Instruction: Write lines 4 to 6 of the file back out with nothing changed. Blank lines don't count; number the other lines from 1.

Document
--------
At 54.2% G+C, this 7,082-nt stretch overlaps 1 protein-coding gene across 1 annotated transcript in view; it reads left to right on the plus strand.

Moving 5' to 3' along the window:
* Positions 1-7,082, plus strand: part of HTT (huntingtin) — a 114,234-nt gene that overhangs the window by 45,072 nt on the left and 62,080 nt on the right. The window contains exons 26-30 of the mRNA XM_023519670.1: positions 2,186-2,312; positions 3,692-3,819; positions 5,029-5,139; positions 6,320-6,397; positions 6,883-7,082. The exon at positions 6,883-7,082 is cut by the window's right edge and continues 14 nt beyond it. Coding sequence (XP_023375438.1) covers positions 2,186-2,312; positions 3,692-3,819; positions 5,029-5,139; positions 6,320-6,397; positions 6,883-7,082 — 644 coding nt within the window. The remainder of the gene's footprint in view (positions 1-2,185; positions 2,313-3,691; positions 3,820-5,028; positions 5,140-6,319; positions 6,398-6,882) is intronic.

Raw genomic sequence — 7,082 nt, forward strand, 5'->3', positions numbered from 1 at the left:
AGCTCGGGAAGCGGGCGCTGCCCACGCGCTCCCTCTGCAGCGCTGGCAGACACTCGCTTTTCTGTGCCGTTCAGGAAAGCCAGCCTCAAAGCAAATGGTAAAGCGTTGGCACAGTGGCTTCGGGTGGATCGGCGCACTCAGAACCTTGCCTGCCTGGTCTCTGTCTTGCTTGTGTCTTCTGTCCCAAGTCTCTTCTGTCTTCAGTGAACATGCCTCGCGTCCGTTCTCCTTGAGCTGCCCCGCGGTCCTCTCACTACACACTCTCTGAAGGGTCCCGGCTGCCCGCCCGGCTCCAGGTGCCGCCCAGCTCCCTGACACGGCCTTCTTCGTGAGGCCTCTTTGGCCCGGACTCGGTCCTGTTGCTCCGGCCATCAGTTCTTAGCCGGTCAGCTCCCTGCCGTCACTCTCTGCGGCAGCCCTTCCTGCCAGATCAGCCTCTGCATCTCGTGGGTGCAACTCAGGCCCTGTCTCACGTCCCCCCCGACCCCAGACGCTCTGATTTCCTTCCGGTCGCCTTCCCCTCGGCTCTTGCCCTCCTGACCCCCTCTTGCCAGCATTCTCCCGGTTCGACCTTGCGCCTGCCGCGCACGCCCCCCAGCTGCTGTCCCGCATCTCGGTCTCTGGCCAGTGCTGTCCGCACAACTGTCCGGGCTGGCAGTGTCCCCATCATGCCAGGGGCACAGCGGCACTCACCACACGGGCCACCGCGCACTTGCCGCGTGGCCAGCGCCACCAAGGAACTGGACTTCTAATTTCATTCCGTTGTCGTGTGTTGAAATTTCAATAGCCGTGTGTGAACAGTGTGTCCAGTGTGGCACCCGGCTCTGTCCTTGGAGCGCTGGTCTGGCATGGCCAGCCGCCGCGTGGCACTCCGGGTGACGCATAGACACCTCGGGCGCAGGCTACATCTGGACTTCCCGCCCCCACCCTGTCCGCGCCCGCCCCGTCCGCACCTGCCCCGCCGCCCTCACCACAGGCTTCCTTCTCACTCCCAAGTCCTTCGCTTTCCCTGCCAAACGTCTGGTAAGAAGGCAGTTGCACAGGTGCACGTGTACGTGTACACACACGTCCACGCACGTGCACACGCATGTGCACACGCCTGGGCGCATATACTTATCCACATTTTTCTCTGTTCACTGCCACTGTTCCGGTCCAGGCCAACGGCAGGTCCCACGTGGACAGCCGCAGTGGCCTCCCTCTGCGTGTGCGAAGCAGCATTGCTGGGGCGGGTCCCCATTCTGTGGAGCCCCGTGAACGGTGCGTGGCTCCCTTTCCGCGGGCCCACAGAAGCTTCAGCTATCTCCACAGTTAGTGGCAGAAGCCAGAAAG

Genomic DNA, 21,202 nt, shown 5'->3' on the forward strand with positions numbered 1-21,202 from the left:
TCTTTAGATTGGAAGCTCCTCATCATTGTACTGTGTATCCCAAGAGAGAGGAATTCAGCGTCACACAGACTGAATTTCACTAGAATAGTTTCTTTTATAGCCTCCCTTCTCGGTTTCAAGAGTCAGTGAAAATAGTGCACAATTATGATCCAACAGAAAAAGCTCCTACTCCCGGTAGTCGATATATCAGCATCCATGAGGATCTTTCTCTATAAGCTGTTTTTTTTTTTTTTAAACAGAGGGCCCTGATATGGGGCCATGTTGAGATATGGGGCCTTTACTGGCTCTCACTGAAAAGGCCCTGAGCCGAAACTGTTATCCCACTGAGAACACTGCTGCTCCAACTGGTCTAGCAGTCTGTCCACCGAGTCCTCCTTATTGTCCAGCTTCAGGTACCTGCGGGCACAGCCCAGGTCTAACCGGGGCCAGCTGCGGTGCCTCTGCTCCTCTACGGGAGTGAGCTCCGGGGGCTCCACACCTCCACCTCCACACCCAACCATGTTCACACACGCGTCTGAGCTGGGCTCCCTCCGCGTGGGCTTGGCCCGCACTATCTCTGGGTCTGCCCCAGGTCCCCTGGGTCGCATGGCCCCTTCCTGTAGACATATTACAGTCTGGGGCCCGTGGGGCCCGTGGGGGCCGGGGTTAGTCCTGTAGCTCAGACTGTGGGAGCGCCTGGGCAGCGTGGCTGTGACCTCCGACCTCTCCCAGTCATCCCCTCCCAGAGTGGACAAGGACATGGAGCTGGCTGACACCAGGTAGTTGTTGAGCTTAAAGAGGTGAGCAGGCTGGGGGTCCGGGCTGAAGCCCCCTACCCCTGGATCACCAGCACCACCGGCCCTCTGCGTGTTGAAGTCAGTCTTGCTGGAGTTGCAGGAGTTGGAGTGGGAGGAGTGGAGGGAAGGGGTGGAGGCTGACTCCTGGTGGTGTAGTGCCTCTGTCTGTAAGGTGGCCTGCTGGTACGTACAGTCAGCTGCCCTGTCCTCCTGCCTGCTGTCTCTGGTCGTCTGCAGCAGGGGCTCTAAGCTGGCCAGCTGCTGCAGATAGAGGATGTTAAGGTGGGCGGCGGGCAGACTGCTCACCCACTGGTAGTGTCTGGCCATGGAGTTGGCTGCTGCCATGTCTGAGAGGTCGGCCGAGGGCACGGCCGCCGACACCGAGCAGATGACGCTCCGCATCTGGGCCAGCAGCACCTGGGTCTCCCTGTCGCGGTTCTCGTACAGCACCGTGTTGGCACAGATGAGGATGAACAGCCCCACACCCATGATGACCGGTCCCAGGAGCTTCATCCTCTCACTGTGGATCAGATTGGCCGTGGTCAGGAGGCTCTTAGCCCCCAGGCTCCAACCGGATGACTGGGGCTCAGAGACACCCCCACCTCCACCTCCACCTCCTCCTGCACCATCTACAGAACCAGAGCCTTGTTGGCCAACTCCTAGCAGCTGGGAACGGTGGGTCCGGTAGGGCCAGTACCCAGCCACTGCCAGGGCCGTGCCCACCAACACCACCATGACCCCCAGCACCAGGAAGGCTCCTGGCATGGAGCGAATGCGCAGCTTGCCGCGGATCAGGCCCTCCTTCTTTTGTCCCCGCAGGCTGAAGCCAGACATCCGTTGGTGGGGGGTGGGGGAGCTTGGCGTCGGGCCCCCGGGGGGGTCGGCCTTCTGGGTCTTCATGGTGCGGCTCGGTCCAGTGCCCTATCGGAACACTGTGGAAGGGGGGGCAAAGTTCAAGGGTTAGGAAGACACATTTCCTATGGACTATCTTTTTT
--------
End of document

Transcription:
Raw genomic sequence — 7,082 nt, forward strand, 5'->3', positions numbered from 1 at the left:
AGCTCGGGAAGCGGGCGCTGCCCACGCGCTCCCTCTGCAGCGCTGGCAGACACTCGCTTTTCTGTGCCGTTCAGGAAAGCCAGCCTCAAAGCAAATGGTAAAGCGTTGGCACAGTGGCTTCGGGTGGATCGGCGCACTCAGAACCTTGCCTGCCTGGTCTCTGTCTTGCTTGTGTCTTCTGTCCCAAGTCTCTTCTGTCTTCAGTGAACATGCCTCGCGTCCGTTCTCCTTGAGCTGCCCCGCGGTCCTCTCACTACACACTCTCTGAAGGGTCCCGGCTGCCCGCCCGGCTCCAGGTGCCGCCCAGCTCCCTGACACGGCCTTCTTCGTGAGGCCTCTTTGGCCCGGACTCGGTCCTGTTGCTCCGGCCATCAGTTCTTAGCCGGTCAGCTCCCTGCCGTCACTCTCTGCGGCAGCCCTTCCTGCCAGATCAGCCTCTGCATCTCGTGGGTGCAACTCAGGCCCTGTCTCACGTCCCCCCCGACCCCAGACGCTCTGATTTCCTTCCGGTCGCCTTCCCCTCGGCTCTTGCCCTCCTGACCCCCTCTTGCCAGCATTCTCCCGGTTCGACCTTGCGCCTGCCGCGCACGCCCCCCAGCTGCTGTCCCGCATCTCGGTCTCTGGCCAGTGCTGTCCGCACAACTGTCCGGGCTGGCAGTGTCCCCATCATGCCAGGGGCACAGCGGCACTCACCACACGGGCCACCGCGCACTTGCCGCGTGGCCAGCGCCACCAAGGAACTGGACTTCTAATTTCATTCCGTTGTCGTGTGTTGAAATTTCAATAGCCGTGTGTGAACAGTGTGTCCAGTGTGGCACCCGGCTCTGTCCTTGGAGCGCTGGTCTGGCATGGCCAGCCGCCGCGTGGCACTCCGGGTGACGCATAGACACCTCGGGCGCAGGCTACATCTGGACTTCCCGCCCCCACCCTGTCCGCGCCCGCCCCGTCCGCACCTGCCCCGCCGCCCTCACCACAGGCTTCCTTCTCACTCCCAAGTCCTTCGCTTTCCCTGCCAAACGTCTGGTAAGAAGGCAGTTGCACAGGTGCACGTGTACGTGTACACACACGTCCACGCACGTGCACACGCATGTGCACACGCCTGGGCGCATATACTTATCCACATTTTTCTCTGTTCACTGCCACTGTTCCGGTCCAGGCCAACGGCAGGTCCCACGTGGACAGCCGCAGTGGCCTCCCTCTGCGTGTGCGAAGCAGCATTGCTGGGGCGGGTCCCCATTCTGTGGAGCCCCGTGAACGGTGCGTGGCTCCCTTTCCGCGGGCCCACAGAAGCTTCAGCTATCTCCACAGTTAGTGGCAGAAGCCAGAAAG

Genomic DNA, 21,202 nt, shown 5'->3' on the forward strand with positions numbered 1-21,202 from the left: